By Stephanie Ciccarelli
January 19, 2007
How much do you charge for podcast recordings?
The idea that new media consumption should be free is one thing, however, being compensated properly for production services will never go out of style!
Recently we received a question about what to charge for podcasts.
To paint a picture of our experience with talent and podcast rates, we treated the fees like any other broadcast medium, paying $250 for an intro, podcast imaging (one liners for 4 segments), and 25 episode numbers, full buy-out.
That was in 2005. When we changed our name to Voices.com, we continued to use the imaging for the new podcast and are very happy with it.
Now, you could argue that we understand the value of a voiceover, regardless of its usage and reach, hence why we went with a quote on the top end of the scale instead of a lower fee.
It's the same in any business. If you want a quality product or service, you will pay for it.
For some reason, there is the misconception that because a podcast is technically not for 'broadcast' purposes that the voiceovers should be less expensive for this medium.
I beg to differ.
Podcasts can potentially reach more listeners and more highly targeted listeners than broadcast commercials can depending on the audience size and following of a podcaster.
Some popular podcasts have thousands if not tens of thousands of subscribers which in some cases equates the so-called medium broadcast markets.
Podcasts are also available to listeners in two ways. First off, they can download the audio from a podcasters website or they could subscribe to the feed via iTunes or similar aggregators of content.
Essentially, podcasts are available to listen to again and again, getting more mileage out of a voiceover, imaging package, or music production. This should count for something.
One of the issues on the table concerning the ACTRA strike is that union members of the Alliance of Canadian Cinema, Television, and Radio Artists are not being fairly compensated for the use of their work on the Internet. This use could take shape in the form of a podcast, website tutorials, online commercials, presentations, eLearning, or promotional material.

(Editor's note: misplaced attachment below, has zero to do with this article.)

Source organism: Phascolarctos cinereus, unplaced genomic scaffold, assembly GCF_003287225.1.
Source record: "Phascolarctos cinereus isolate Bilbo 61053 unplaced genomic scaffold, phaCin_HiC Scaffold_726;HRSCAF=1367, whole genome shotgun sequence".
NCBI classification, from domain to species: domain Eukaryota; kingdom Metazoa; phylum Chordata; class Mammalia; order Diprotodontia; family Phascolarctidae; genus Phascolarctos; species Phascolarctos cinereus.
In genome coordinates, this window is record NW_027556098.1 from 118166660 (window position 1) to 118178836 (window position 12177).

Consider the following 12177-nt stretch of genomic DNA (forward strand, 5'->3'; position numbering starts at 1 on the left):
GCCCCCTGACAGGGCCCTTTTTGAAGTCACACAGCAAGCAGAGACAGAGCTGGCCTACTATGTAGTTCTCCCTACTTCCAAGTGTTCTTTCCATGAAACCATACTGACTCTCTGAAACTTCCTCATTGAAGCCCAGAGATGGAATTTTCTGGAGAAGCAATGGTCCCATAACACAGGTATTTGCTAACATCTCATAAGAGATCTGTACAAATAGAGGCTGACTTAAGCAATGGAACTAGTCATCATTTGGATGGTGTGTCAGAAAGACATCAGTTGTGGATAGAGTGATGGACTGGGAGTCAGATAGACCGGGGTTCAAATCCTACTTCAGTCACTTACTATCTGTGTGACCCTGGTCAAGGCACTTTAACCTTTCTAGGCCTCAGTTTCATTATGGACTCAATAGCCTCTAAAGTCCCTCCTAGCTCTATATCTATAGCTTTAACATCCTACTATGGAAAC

ACTRA is still on strike (now 2 weeks and counting...) over this sticky issue.
Producers are claiming that they shouldn't have to pay for the work to be used online if they had already bought it for other purposes and compensated them fairly for it.
For example, let's pretend a commercial had been recorded for television with union talent.
According to the producers, a commercial made for television could be used free of charge on the Internet.
People in general are deceived by the notion that everything on the Internet should be free, free, free!
When you look at it, nearly everything minus key services and products are free. You can always upgrade a service level somewhere, but almost anything that you can participate in on the web comes with a free trial, a free account (think email), newsletters or free downloads.
OK, I've said my piece and identified the landscape / challenges that new media presents us with.
Now, it's your turn.
What do you think the industry should be charging for podcast voice over packages?
Share your thoughts by leaving a comment.
P.S. Stay tuned to learn more about how you can profit from podcasting :)Related Topics: ACTRA, industry, radio
Growth is the new business imperative, and that means seeking new markets wherever they may be. Before you cross the border, you'll need to prepare. Learn more about translation.
Vox Daily offers a daily dose of voice acting news, articles, tutorials, interviews, intelligent conversation and business ideas for voice talent and voice actors.
Our feed & social options update you with special offers and news as it happens.